The study suggests that the area is faring quite well in the big picture.  The study looks at the changes that take place in the average wage per job between 1980 and 2006 as well as the average change in population.  The analysis shows that Barnstable  had the 14th highest growth in average wage per job in country for all Metropolitan Areas.  The study lists this as Barnstable Town as opposed to the Barnstable-Yarmouth MSA, however, it is safe to assume that the data is reflective of the entire Metropolitan Area, of which Dennis is a part.  For instance, the average wage per job for Dennis, according to the Census Bureau’s County Business Patterns grew by 50.4% between 1998 and 2008.

Fun With Numbers – Actually Dennis Is Growing, During the Summer

In the past decade Dennis lost 1,766 year-round residents. We are now beginning to acquire information available to allow us to understand the nature of this population shift.

The under 18 population dropped by 720 people in the decade. This is nearly a 27% drop in this segment of the population in the decade. Given overall population dropped by only 11.1%, and in 2000 the under 18 population was 17% of the total population in Dennis, it is safe to say that there are fewer young people in Dennis in 2010 than there was in 2000.

Now that the Census has started to release information about the age of people in town, we can see that families with young children were leaving town. If we attempt to track the population in 2000 that was under 15 years old, we find that there were 2,190 people in this age group. Ten years later, these children make up the Dennis population between 10 and 24 years old. The 2010 population in this age cohort drops by 613 people. Obviously some people leave for college in this age group, so, if we break it down even more finely, we see drops in every age cohort. Children under 5 in 2000 become the 10 – 14 year old age group in 2010, this age cohort drops by 146 children. Similarly the 5 – 9 year age cohort in 2000 sees 239 of these children gone in the 15 to 19 age cohort.

We also know that the 18 and over population dropped as well, by 1,046 people, or 6.5%. This drop in year-round population is nowhere near as dramatic as in the younger age group.

The population that was between 20 and 39 years old in 2000 make up the 30 to 49 age cohort in 2010, this age cohort, those most likely to have had children living in Dennis in 2000, saw a drop of 895 people. Essentially illustrating a significant out-migration of people of child bearing age leaving the town.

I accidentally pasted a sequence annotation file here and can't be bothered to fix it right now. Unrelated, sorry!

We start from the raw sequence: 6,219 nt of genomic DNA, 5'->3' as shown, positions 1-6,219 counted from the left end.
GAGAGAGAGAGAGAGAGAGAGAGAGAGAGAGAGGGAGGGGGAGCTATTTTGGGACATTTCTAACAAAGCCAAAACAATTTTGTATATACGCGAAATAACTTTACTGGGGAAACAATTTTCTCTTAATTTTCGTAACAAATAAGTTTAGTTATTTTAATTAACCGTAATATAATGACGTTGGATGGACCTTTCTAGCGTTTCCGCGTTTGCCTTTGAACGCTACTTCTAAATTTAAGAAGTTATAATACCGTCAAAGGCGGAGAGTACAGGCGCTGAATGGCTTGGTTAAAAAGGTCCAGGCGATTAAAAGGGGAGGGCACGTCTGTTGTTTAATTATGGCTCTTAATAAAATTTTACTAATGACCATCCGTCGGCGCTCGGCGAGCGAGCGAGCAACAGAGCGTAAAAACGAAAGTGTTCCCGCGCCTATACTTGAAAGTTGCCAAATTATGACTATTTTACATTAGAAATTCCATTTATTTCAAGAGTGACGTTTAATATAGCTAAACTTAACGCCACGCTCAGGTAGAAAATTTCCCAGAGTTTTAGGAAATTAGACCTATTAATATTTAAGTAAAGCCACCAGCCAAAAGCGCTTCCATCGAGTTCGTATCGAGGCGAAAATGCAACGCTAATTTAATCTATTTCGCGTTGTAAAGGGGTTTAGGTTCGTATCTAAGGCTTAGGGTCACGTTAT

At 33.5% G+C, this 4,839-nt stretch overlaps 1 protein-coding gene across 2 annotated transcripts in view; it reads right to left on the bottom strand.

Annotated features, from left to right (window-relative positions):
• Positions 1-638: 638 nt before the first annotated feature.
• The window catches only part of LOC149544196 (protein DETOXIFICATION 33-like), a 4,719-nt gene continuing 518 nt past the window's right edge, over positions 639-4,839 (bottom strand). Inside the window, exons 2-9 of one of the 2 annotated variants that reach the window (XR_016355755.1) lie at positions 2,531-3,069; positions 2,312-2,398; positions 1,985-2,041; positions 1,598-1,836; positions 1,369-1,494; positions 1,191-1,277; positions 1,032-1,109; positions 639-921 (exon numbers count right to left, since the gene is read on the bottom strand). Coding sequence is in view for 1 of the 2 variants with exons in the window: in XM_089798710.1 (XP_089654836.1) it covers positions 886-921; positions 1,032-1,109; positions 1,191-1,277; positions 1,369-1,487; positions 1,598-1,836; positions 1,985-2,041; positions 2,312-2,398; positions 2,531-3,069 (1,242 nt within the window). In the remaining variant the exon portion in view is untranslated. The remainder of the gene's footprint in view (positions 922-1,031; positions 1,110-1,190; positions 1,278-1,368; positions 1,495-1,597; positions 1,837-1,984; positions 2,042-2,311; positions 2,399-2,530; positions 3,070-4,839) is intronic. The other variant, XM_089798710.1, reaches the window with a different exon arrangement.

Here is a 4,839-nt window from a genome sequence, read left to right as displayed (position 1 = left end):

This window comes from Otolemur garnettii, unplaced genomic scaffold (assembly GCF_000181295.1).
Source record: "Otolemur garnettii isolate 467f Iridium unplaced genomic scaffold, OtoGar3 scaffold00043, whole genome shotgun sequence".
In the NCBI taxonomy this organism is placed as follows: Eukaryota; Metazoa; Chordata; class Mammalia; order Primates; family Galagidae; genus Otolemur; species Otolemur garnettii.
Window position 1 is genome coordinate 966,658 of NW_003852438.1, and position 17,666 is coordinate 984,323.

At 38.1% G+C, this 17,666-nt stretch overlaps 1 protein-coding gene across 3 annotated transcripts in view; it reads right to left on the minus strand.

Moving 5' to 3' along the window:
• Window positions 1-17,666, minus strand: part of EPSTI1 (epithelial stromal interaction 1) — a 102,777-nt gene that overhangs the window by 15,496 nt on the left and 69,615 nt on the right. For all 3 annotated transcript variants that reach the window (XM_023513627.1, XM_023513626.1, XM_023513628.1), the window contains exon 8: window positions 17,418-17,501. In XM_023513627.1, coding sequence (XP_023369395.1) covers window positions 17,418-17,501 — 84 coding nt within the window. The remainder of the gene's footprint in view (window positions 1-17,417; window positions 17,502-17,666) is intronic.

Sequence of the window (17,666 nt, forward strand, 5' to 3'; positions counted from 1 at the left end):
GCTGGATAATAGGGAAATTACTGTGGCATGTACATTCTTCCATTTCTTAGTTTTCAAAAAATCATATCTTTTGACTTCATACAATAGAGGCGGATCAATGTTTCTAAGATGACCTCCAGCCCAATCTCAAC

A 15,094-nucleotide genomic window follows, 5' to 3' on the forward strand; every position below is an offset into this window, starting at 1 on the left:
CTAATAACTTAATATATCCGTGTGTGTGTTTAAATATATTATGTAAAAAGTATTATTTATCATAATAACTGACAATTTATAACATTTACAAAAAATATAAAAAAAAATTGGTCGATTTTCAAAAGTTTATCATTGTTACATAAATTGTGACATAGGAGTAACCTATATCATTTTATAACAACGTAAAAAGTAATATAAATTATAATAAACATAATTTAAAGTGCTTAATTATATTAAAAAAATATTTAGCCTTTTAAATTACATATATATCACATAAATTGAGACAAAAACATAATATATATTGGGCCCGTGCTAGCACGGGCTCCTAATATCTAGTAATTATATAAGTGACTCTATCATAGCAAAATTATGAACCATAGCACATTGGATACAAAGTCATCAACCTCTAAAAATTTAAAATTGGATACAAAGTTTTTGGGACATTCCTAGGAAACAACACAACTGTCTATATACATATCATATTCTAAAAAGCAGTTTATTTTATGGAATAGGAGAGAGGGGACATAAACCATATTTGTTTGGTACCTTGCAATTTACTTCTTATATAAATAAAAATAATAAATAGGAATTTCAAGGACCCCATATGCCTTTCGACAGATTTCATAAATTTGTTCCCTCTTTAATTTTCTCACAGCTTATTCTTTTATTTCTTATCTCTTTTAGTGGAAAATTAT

Interestingly, we lost significant population in the oldest age cohorts, decade over decade as well. The 70 plus population in 2010, which represents the 60 plus age cohort in 2000, shows a drop of 1,248 people. This change includes, obviously deaths, but is also represents others who have simply chosen to not winter on the Cape any longer. Looking at it closely, we see that the 60-64 age cohort in 2000, drops by 179 people by 2010 when they are between 70 and 74. Similarly, the 65 -69 age cohort in 2000 drops by 327 people by 2010 when the are 75 – 79 years of age.

So, with all these people leaving, where did we gain population? That would fall squarely in the age cohort that was between 40 and 60 years old in 2000. This age cohort grew by 509 people during the past decade, meaning more people moved into Dennis in this age cohort than left during the decade, as they all grew ten years older.

Ultimately, the loss of younger people, and the growth in people between 50 and 70, results in a significantly older Dennis the median age was 49.4. In 2010 the median age has jumped to 55.1. Men are younger than women, with a male median age of 53.2 (up from 47.9 in 2000) and female median age of 56.8 (up from 50.7 in 2000).

We also know that occupied housing units dropped, by 576 units, or 7.7% of the housing units occupied in 2000 no longer being occupied. However, in a strange twist, total housing units grew by 1,481 housing units, or 10.5%. Essentially boiling down to a vacancy level of 55.5% of all housing units being vacant on Census day. The breakdown between seasonal housing and vacant housing is also now available. Dennis seasonal housing has grown to 50.9% of all housing units. Looking at this figure, we can determine a number of things.

• The year-round vacant housing in Dennis change very minimally in the past decade.

• The housing units which were occupied in 2000 and now appear as vacant in the 2010 Census have been converted to Seasonal Housing.

• New housing added since 2000, 1,481 housing units, reflect additional growth in the seasonal population of the town.

In 2000 Dennis had 2.12 people per occupied year-round housing unit. In 2010 this number has dropped to 2.05 people, clearly illustrating a drop in household size – i.e. reflective of the loss of children in Dennis. Seasonal population, those owning second homes in Dennis is, quite likely, similar to the Dennis population. Perhaps a few more children, but not dramatically so.  About 80% of the seasonal housing units appear to be seasonally owner occupied.  Rental seasonal housing units, are targeted, based upon rental permits, to a much higher occupancy rate.

If we considered only the population in housing units (excluding hotels, Recreational Vehicles and cottages), Dennis had an estimated summer population of 37,785 people in 2010 as opposed to one of about 28,800 in 2000, a growth in summer population of 8,985 people or roughly 31%.

Finally, when residents of area hotels, recreational vehicles and those who work in Dennis, the town has a summertime daytime population approaching if not exceeding 50,000 people.